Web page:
Posted in Philadelphia - Market | Posted on 11-11-2014 | Written by Metrostudy News
- Closings have picked up, but new home starts have slowed down since last quarter
- Prices are stabilizing as the median new home price of $321k is slightly down from 2Q14
- Demand for active adult housing is rapidly picking up in many areas; this group is currently underserved in new home construction and builders are responding.
November 2014: Metrostudy’s 3Q14 survey of the Philadelphia Region shows that new home construction is moving along with the ebbs and flows of the market. Closings have picked up, but starts have slowed down from 2Q14. The Philadelphia region recorded 2,830 observed closings for 3Q14, a 17% increase from 2Q14. Starts for the third quarter decreased to 2,669, down 6% decrease from 2Q14. Year over year numbers are also a shade off. The last quarter of 2014 will be more of the same with seasonality taken into account.
The Philadelphia MSA had 1,606 closings which were a big increase of 60% from the prior quarter and is just slightly behind the 1,686 observed closings in 3Q13. Starts increased for the MSA by 190 lots to 1,447 a 15% jump from the 2Q14. Year over year saw a 17% decrease from the accelerated starts of 3Q13. The Philadelphia MSA includes 4 counties in South Jersey that have pushed the MSA numbers lower for 2Q14, but for 3Q14 actually saw some positive signs. Observed closings increased by 183% in South Jersey. It is a 6% increase over 3Q13. Starts had also increased by 89% from the prior quarter. It is only slightly behind the amount of starts seen in 3Q13 when there were 314 starts.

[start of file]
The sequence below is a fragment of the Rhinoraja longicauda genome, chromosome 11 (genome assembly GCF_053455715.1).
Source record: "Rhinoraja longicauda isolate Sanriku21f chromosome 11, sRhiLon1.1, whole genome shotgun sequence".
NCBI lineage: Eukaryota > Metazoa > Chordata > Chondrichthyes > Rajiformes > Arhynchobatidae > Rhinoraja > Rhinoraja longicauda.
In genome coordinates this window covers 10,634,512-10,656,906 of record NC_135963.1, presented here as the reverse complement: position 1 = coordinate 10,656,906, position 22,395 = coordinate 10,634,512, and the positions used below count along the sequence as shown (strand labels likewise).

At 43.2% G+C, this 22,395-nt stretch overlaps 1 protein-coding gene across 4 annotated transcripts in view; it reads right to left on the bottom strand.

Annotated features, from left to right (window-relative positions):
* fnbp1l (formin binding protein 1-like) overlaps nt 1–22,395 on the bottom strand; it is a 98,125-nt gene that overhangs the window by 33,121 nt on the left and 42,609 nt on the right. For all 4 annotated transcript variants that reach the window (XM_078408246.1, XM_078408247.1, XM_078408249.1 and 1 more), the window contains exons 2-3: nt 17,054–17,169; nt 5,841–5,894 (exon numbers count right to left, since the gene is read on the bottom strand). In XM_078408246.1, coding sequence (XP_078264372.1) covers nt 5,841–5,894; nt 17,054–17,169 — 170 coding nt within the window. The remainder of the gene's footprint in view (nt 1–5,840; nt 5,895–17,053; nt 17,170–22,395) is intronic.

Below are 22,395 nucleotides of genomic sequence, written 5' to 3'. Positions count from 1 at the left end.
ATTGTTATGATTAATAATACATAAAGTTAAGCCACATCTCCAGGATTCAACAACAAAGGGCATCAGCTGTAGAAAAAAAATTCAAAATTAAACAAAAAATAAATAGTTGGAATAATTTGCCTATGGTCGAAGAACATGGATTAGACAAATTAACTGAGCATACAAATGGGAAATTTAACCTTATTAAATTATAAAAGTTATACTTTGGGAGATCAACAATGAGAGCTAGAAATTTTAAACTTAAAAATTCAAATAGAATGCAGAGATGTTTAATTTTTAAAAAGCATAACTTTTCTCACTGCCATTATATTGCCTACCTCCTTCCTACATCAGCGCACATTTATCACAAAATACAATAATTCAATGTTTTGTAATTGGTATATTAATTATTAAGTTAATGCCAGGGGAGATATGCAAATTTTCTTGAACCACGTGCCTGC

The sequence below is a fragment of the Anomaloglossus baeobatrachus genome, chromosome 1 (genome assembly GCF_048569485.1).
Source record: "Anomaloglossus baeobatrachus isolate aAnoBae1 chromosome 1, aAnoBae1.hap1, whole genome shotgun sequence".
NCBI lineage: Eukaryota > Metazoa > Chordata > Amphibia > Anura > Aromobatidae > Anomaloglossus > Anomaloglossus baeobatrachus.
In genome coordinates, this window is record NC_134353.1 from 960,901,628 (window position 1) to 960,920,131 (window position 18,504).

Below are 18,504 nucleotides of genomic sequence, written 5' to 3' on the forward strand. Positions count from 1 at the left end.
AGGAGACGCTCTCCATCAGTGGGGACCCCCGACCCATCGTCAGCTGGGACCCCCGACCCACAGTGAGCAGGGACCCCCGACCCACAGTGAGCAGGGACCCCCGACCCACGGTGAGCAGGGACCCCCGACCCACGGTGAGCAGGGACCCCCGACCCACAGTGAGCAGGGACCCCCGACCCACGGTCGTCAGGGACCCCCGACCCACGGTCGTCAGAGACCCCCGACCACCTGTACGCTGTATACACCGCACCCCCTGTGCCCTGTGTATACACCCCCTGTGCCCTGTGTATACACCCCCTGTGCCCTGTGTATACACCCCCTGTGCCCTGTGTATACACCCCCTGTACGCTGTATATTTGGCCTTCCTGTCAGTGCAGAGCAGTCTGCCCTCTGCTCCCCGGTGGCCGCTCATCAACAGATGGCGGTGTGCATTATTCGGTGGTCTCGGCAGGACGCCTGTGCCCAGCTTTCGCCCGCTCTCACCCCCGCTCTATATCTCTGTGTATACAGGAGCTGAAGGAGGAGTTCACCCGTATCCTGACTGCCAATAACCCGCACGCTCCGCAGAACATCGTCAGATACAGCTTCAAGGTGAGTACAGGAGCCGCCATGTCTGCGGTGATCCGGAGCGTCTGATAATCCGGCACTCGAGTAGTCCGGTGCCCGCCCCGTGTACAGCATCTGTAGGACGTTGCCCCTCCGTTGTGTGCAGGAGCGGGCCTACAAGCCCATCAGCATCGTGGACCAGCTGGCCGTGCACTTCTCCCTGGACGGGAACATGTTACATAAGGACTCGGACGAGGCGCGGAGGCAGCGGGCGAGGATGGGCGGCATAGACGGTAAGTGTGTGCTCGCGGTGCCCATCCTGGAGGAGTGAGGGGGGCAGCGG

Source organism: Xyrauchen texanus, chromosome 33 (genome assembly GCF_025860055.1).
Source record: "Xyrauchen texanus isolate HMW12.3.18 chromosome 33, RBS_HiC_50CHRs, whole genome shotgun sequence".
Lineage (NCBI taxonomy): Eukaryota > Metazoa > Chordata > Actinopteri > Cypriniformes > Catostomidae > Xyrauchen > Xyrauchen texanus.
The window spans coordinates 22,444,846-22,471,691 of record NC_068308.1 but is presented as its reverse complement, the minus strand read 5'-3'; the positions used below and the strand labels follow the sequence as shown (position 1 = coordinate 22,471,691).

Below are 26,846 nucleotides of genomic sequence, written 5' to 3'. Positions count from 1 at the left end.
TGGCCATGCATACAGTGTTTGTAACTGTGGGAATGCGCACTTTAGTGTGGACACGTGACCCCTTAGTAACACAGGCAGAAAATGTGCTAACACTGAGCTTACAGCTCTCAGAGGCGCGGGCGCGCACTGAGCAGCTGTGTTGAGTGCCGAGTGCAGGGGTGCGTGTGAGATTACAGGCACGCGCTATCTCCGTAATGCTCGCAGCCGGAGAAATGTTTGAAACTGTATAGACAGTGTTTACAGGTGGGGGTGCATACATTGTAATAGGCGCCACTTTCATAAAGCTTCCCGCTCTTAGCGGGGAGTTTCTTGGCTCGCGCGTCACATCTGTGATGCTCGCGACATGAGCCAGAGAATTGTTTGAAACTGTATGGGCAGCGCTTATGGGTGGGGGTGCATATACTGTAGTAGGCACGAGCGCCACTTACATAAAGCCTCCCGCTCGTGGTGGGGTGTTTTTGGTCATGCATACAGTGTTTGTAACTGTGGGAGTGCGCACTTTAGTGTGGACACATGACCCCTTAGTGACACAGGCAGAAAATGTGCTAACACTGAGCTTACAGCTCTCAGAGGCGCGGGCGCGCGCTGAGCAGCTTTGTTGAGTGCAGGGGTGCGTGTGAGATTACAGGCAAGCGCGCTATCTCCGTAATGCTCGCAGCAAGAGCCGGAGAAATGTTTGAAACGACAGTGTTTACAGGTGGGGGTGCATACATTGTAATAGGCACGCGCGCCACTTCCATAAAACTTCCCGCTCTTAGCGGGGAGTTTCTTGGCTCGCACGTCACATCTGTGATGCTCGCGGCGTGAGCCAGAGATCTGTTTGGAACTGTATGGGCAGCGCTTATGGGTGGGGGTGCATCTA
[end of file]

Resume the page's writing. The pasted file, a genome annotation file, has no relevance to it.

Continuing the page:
“The Philadelphia Region has seen the pace of starts, closings, and lot being delivered slow down to close out the third quarter of 2014,” said Quita Syhapanya, Regional Director of Metrostudy’s Northeast Region. “Months of supply for both vacant developed lots and housing inventory remain in equilibrium range. Metrostudy’s housing indicators are a mixed bag for the third quarter, but overall the market is stable. It’s not great, but it’s not bad either.”